The tears of suicide loss aren’t like other tears. They’re endless and pure and come gushing out many times a day, washing us clean for a moment. They come in silent, heaving bursts that make the face contort and squeeze the breath into short, agitated spurts. When we let out their sound, it’s like the howl of a wounded animal. I’d hear those sobs around the house the first few weeks and go running to find my husband, Bryan. I’d close the windows so my own primitive cries wouldn’t alarm the neighbors.
The inexhaustible well of tears seems ready to pour out at the slightest reminder. Each outpouring releases a little more of the vastness of grief. I cling to my tears, to what’s left of my bond with Noah in the salt tracks on my face.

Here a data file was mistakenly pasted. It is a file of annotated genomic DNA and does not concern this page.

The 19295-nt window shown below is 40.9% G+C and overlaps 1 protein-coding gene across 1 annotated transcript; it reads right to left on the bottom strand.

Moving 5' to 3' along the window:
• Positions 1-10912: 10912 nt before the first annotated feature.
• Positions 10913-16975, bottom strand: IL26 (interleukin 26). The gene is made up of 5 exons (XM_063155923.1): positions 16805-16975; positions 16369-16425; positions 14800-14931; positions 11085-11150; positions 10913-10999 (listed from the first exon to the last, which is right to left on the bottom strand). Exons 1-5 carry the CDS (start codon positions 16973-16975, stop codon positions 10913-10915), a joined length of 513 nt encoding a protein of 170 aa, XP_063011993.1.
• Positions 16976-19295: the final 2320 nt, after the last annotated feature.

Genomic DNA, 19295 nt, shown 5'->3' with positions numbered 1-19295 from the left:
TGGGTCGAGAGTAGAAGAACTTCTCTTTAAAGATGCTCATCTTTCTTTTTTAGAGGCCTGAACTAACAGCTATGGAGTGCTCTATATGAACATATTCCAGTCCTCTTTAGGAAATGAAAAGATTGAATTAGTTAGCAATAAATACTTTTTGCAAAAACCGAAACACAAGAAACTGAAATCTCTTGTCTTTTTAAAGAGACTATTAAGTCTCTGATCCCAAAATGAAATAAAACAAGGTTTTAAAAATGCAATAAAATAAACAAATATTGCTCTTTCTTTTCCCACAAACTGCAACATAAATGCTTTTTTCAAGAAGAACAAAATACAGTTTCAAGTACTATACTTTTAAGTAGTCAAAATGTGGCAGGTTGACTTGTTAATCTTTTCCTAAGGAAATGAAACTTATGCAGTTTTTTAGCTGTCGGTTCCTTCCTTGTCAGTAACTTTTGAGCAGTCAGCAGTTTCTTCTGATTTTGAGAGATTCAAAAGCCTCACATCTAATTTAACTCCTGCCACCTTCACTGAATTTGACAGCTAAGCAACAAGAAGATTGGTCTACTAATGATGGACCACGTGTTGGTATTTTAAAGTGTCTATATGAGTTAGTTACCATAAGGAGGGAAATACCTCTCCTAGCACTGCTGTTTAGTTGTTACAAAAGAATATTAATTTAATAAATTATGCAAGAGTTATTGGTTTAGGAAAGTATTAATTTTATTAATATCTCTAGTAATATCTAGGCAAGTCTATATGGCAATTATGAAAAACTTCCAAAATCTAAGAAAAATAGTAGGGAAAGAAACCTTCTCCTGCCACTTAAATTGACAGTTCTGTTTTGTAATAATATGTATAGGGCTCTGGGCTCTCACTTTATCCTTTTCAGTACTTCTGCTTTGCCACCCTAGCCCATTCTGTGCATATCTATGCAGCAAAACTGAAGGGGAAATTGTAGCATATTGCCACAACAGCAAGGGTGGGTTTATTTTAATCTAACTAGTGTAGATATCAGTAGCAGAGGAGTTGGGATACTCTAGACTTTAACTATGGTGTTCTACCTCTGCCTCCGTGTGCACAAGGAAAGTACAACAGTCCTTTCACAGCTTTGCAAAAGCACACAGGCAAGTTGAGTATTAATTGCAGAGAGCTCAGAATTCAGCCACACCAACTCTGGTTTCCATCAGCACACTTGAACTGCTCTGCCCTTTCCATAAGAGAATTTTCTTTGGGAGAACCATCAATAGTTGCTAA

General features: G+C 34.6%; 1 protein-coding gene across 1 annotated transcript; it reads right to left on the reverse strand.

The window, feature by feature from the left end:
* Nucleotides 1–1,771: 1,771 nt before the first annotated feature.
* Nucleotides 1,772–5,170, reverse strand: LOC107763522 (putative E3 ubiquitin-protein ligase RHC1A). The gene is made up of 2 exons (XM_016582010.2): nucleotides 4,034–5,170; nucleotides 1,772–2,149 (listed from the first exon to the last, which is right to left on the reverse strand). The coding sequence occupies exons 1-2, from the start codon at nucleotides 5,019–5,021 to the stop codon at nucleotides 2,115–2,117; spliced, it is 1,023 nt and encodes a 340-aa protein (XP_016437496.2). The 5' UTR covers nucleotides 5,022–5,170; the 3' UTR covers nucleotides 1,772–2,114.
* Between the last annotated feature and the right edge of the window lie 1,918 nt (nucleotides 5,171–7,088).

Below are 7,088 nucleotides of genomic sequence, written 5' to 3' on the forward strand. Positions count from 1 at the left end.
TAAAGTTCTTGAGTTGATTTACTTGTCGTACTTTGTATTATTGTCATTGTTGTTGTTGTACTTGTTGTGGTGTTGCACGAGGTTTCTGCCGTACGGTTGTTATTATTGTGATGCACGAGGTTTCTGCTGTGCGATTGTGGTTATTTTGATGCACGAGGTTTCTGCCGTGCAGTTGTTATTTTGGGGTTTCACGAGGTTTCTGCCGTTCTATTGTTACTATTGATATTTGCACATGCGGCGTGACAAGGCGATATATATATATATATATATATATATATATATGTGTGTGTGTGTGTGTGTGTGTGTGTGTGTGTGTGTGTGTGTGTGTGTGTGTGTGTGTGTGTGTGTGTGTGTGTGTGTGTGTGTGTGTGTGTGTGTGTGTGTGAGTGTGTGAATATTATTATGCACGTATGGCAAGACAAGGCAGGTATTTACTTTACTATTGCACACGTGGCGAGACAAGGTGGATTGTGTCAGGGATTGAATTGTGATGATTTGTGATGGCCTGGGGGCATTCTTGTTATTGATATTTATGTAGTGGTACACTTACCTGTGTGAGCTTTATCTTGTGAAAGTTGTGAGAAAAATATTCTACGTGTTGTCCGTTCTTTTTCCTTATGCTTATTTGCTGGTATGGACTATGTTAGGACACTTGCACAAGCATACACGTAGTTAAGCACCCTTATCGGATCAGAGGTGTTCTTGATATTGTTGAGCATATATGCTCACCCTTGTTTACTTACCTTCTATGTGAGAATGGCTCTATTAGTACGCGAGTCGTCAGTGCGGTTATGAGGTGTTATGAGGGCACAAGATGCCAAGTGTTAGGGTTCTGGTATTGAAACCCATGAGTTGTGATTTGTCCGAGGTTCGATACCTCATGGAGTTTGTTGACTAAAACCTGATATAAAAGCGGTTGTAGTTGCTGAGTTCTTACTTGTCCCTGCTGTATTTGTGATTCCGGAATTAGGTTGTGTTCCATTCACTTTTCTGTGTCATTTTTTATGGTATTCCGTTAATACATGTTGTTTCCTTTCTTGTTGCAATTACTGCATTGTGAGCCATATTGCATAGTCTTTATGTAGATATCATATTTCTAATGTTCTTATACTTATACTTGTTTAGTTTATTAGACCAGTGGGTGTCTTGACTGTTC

The hardest days are when work or other obligations compel me to keep tears at bay. Holding back feels unnatural, like damming an untamed river. The tears will have out, if not at the end of the day, then when driving or resting or when a movie or TV drama comes to a poignant end. Not another ending, please.
In my alternate vision of the day of his death, Noah collapses in tears, unable to follow through on his violent plan. But that would mean he could still feel his bond with the living and give voice to the tender, vulnerable side of himself. We hadn’t heard that voice for months. I weep for the loss of that tender soul that could have, maybe, saved his life.
Susan Auerbach lost her 21-year-old son, Noah, in 2013. This essay is excerpted from her book I’ll Write Your Name on Every Beach: A Mother’s Quest for Comfort, Courage and Clarity After Suicide Loss and reprinted with permission.